The finish line is about 40 minutes from my house which makes this one of my favorite 50ks for yet another reason.  My morning drive takes me along some beautiful rural roads as I slip out of Pennsylvania and into Maryland.  I often see wildlife as I make the drive and this morning was not except.  Several herds of deer, a porcupine, a very slow skunk and a fox all joined me in traveling the country roads in the early morning hour.
I pulled into the open field; which would serve as our parking lot, finish line and post party, with over 30 minutes to spare before we would need to board buses for the 20+ minute ride to the start line.  I quickly checked in and returned to my car to gather my pack and quell the butterflies which had taken up residence in the pit of my stomach.  But soon the buses arrived and we began the ride to the start line.  I spent my ride chatting and listening to runners swap stories and race day predictions.
Once we arrived at the over look I jogged down the trail to answer the first of many nature calls.  The cool morning air was giving me a chill but the weather throughout the day would be as near perfect for running as any race day I've ever had.

The plan for the day was to attempt to better my time on the FOTM course from the challenging run I had experienced last year and if possible go for a course PR.  I had only filled my hydration pack half way to keep it's weight to a minimum and planned to avoid stopping at most aid stations by fueling myself.  As the minutes ticked down I reminded myself to run my own race.  I chatted with a bunch of trail friends and meet a few who had read about Fire on the Mountain in my previous race reports.  But the minutes ticked away until our race director, Kevin gave us final instructions.  Something about remembering this was a trail race and general course description of Red trail; follow the ...RED blazes, Green trail; follow the .....GREEN blazes, fire roads; duh follow the road, Purple trail; follow the....PURPLE blazes and your done.  Then we were off.
Red Trail
FOTM starts with a quick mile-ish on a forest road.  With 140 entrants (104 actual starters) this allows the field to spread out a bit before entering the technical single track that is the Red trail.  As we weaved our way through the beginning of the Red trail I was struck with how much the footing didn't bother me.  It seems that my time on the Massanutten trail has altered my definition of technical trail.  The Red trail was by no means easy but it was largely runnable albeit my pace reflected the more challenging sections. 

  During the first miles of the Red trail just before the first serious climb I was leading a group of runners when I couldn't ignore a familiar calling any longer.  There is something about the woods in the Green Ridge State Forest that inspires me to get friendly with the trees.  I had to run down a side trail to answer a nature call.  Although I lost quite a few minutes I was certain I would be able to make up the time over the coming miles.  I walked back up the side trail as another group of runner went past.  The urge to rush past them crossed my mind but I reminded myself that I need to run my own race and focus on what I wanted out of the day.
The Red trail may now be one of my favorite sections of this race.  Although it challenged me the trail kept giving me something new just when I needed it.  First single track, then hills, then descents, a little mud, a creek crossing always something to keep my mind occupied.  A chatted briefly with several trail brethren when my pace lined up with several others but for the majority of the race I would run alone.  Every uphill seemed to have an equally daunting downhill but despite the fallen leaves I wasn't running as cautiously as in previous years.  The acorns were all but absent on several down hill sections but the walnuts were plentiful in others.  The Red trail provide a wide variety of things underfoot for runners to stumble over.  I'm happy to report I traveled it unscathed.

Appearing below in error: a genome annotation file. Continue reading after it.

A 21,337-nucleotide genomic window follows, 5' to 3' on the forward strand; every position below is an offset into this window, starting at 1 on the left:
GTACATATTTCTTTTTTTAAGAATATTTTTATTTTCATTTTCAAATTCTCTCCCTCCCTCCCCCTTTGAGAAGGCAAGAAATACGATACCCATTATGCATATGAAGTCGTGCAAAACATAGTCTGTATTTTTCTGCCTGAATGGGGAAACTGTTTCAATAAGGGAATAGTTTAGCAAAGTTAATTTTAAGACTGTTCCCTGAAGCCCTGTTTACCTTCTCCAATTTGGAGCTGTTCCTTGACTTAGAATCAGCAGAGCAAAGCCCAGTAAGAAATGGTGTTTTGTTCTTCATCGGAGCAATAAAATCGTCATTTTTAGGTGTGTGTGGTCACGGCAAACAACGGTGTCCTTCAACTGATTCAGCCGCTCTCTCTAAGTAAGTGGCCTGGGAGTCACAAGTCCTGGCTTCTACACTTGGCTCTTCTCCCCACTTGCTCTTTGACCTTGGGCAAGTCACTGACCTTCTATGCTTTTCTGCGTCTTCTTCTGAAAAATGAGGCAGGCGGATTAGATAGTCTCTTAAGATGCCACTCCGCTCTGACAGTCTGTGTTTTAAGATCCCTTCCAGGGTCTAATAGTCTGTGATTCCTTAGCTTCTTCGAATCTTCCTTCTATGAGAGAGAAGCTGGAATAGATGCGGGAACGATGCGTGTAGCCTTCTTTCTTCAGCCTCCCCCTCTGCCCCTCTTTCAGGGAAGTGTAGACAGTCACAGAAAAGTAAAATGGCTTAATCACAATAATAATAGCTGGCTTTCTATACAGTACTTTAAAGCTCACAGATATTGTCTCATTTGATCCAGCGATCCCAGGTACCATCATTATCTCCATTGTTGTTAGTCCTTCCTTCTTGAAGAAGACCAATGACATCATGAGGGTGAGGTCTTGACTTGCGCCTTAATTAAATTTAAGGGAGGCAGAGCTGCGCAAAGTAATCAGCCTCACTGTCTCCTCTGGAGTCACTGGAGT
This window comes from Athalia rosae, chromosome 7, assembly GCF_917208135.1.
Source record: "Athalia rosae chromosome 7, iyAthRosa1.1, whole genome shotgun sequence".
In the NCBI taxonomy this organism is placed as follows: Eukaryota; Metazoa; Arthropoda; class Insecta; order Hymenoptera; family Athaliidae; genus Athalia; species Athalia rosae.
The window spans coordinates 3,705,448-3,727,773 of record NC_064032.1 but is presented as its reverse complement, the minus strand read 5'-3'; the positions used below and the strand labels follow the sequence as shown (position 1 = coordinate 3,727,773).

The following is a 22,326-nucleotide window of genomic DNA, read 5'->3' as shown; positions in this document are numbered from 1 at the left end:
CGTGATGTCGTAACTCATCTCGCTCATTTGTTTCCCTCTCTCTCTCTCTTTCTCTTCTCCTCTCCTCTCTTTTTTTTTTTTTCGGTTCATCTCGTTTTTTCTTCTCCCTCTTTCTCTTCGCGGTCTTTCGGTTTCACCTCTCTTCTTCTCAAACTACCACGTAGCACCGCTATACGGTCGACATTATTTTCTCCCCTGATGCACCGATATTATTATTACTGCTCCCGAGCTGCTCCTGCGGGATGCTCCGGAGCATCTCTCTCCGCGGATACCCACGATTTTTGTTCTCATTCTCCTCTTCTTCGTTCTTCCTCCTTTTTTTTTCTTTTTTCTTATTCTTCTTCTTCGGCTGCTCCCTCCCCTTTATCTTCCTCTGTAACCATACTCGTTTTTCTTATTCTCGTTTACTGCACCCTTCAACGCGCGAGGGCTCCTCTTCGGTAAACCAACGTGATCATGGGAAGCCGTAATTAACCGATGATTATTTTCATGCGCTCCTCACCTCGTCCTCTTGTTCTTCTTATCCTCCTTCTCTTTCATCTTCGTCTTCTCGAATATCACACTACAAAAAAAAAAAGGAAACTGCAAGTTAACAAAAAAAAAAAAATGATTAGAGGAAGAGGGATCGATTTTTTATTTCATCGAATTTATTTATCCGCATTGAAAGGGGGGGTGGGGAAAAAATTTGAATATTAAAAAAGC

Having so much fun, I didn't stop at the first aid station at all.  Then at the second I grabbed a cup of coke and half a banana and ran off thanking the cheerful volunteers. 
Green Trail
As Red turned to Green the theme went from single track goat trail to rocky root littered creek crossings.  My mind wanders frequently while running the Green trail.  At first I'm lost in memories of previous year's of the race.  Remembering the first year when I got confused about the markings through the low laying section.  This year I laugh at the memory of getting lost on what is one of the most well marked races I run.  My internal laughter lights my spirits.  I am alone during the majority of the race but I am filled with such happiness to once again be here that I often find myself talking out loud.  I say a few prayers for those that can not be on the trails with me this day.  I remember Michelle passing me through the Green section one year and think of her working on her own kind of marathon this year.  My thoughts cover many people and things that have happened throughout the past year; the blessing of having my sister start running and fall in love with it, the new friend met and old ones lost, the birth of babies, the illness, the healings...  My wind is given the gift of time to wander throughout this section as I splash across one stream after another.  But  soon I recognize the end of this section is near and the climb to the oasis aid station begins.  I see that my mind wandering has slowed my pace and I arrive at the oasis later than I wanted on the clock but uplifted.